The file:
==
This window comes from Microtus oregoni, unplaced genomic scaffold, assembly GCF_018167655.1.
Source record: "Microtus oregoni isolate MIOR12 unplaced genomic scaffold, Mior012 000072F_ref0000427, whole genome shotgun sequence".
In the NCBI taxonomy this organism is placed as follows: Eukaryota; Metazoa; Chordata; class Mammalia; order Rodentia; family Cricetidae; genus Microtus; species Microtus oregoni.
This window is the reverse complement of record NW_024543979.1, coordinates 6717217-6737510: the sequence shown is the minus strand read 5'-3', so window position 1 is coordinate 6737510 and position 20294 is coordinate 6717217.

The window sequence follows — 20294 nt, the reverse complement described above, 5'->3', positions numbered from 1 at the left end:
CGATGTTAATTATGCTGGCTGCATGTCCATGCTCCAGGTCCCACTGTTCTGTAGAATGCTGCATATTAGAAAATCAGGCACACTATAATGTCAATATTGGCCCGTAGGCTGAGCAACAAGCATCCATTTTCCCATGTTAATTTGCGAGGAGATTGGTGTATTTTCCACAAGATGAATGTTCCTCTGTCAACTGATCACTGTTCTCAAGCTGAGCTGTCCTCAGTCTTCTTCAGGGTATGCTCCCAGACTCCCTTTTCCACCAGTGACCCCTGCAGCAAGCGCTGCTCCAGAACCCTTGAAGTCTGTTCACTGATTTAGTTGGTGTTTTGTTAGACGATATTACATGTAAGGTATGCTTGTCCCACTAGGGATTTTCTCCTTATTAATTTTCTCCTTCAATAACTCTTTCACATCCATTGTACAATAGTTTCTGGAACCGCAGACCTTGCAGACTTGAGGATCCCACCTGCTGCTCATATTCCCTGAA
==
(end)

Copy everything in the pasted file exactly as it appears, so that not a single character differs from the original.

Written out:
This window comes from Microtus oregoni, unplaced genomic scaffold, assembly GCF_018167655.1.
Source record: "Microtus oregoni isolate MIOR12 unplaced genomic scaffold, Mior012 000072F_ref0000427, whole genome shotgun sequence".
In the NCBI taxonomy this organism is placed as follows: Eukaryota; Metazoa; Chordata; class Mammalia; order Rodentia; family Cricetidae; genus Microtus; species Microtus oregoni.
This window is the reverse complement of record NW_024543979.1, coordinates 6717217-6737510: the sequence shown is the minus strand read 5'-3', so window position 1 is coordinate 6737510 and position 20294 is coordinate 6717217.

The window sequence follows — 20294 nt, the reverse complement described above, 5'->3', positions numbered from 1 at the left end:
CGATGTTAATTATGCTGGCTGCATGTCCATGCTCCAGGTCCCACTGTTCTGTAGAATGCTGCATATTAGAAAATCAGGCACACTATAATGTCAATATTGGCCCGTAGGCTGAGCAACAAGCATCCATTTTCCCATGTTAATTTGCGAGGAGATTGGTGTATTTTCCACAAGATGAATGTTCCTCTGTCAACTGATCACTGTTCTCAAGCTGAGCTGTCCTCAGTCTTCTTCAGGGTATGCTCCCAGACTCCCTTTTCCACCAGTGACCCCTGCAGCAAGCGCTGCTCCAGAACCCTTGAAGTCTGTTCACTGATTTAGTTGGTGTTTTGTTAGACGATATTACATGTAAGGTATGCTTGTCCCACTAGGGATTTTCTCCTTATTAATTTTCTCCTTCAATAACTCTTTCACATCCATTGTACAATAGTTTCTGGAACCGCAGACCTTGCAGACTTGAGGATCCCACCTGCTGCTCATATTCCCTGAA